An innovation’s success does not guarantee battlefield advantage. On the contrary, a successful innovation may increase the risk to operators with little conception of the tool’s intended use. In the early morning hours of July 30, 1864, Pleasants’ regiment successfully exploded the mine, blowing a mushroom cloud of dirt, debris, and approximately 300 Confederate Soldiers hundreds of feet into the air.49 The mine’s explosion left a crater where the Confederate trench lines once stood and sent stupefied Confederates scrambling for the rear, leaving their positions undefended.50 As a result of miscommunication, however, Union engineers failed to provide axemen to clear Confederate obstacles or to level Union trenches prior to the attack. Follow-on Union waves began to clog the only covered ways, preventing rapid movement and impeding communications to Corps Headquarters.51 Burnside’s neglected middle was thus unprepared to advance in the immediate aftermath of the mine’s explosion.
After a delay, the first Union troops reached the crest of the crater uncontested and stared in awe at the sight. Rather than flanking the crater, as Burnside instructed, they began to pour into it.52 During this critical period, troops did not advance toward the ridge behind the Crater, which was in the rear of the entire Confederate line. The divisional commander, Brigadier General James Ledlie, remained behind the lines, where his staff observed him drinking rather than rallying his division.53 Each neglected middle commander had a different conception of where the attack needed to go next. Many individual Soldiers simply assumed that their assignment was to hold the breach, rather than to capture the ridge. Lacking knowledge of the strategic goal of the innovation, the opportunity to march into Petersburg unopposed had escaped the Union’s grasp. As these shortfalls compounded, Union forces experienced effective fire from all directions. After the initial shock from the blast, General Lee rushed troops to the battle, and Confederate Brigadier General William Mahone organized forces for a counterattack. The advancing Confederates found Burnside’s troops chaotically trapped in the crater and engaged “as if shooting fish in a barrel.”54 At a cost of 3,798 casualties (504 killed, 1,881 wounded, 1,413 missing or cacptured), the Union retreated from the crater. Grant described the battle as “the saddest affair I have witnessed in the war.”55
Conclusion and Recommendations
The Union Army’s innovators demonstrated great competence and bravery in accomplishing their task. Their ingenuity created, in Grant’s words, such an opportunity as “I have never seen and do not expect to have again” for the Army of the Potomac to defeat the Army of Northern Virginia.56 To achieve victory, the Union Army needed to capitalize on its tactical surprise and rapidly flank the explosion’s crater, occupying the heights beyond the Confederate positions. The Union Army did not meet these ends due to degraded mobility, ineffective fires, and inefficient mission command. Burnside failed to articulate a clear vision of how the innovation would affect the battlespace, sowing confusion among the attacking troops. There were many causes for the disaster at the crater, including poor command decisions at the Army, Corps, and Division levels. These command failures were compounded in the extreme because the isolation of mid-level leaders resulted in inadequate planning, miscommunication up and down the chain of command, and abysmal execution. Ultimately, Union forces were unable to concentrate decisive combat power to exploit the opportunity their innovators created.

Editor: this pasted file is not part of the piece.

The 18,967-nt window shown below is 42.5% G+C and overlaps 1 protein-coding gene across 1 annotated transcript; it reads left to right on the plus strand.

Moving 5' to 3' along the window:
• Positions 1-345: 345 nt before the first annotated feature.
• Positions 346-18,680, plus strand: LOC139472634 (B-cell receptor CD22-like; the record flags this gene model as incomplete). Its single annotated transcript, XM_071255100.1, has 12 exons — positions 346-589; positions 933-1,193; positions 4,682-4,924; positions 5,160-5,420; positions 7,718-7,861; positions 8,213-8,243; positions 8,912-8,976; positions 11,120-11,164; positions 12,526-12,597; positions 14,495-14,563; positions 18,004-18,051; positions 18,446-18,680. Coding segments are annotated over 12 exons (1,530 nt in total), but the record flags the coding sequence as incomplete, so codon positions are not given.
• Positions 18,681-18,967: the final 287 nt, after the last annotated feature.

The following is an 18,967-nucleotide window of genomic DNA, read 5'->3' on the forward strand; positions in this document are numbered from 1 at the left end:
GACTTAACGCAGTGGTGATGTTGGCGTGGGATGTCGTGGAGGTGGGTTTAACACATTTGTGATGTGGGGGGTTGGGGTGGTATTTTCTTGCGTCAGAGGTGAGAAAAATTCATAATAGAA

The Union Army’s defeat at the Battle of the Crater illustrates that successful innovations can lead to disaster if they are not effectively integrated into operations. While literature and operators conclude the biggest barrier to innovation is the reluctance of mid-level leaders to adopt new ideas, this event in military history indicates the opposite is true. The neglected middle is integral to translating innovation success into military victory. A commander’s endstate should not circumvent mid-level management, but rather incorporate the neglected middle as part of the team.
Change starts small. Reference to mid-level leaders as the frozen middle exacerbates personal friction. The term neglected middle is inherently temporary and consistently relative. Commanders should not accept that a Servicemember is resistant to change until they have made a sincere personal effort to understand their concerns. This shift in language encourages leaders to view integration functions such as finance or security as key members of the innovation team, rather than barriers or roadblocks. Commanders must also ensure they are creating a climate in which their mid-level leaders are open to new ideas. In 1864, the innovators, for various reasons, became alienated from the neglected middle, and from one another. Today, commanders can establish policies and processes to allow the military to deliberately include the neglected middle.
In order to integrate at the speed of relevance, mid-level leaders must be involved as soon as commanders identify an innovation as critical for the organization. Early inclusion allows members across the organization to understand why senior leaders are pursuing an innovation and how it will benefit their team. In 1864, early involvement of the neglected middle may have elevated the concerns of fires and mobility experts, thus increasing the lethality and organization of the Union Army’s initial assault. Leveraging the neglected middle allows for the organization to achieve synchronized operations that fully exploit the opportunities an innovation provides.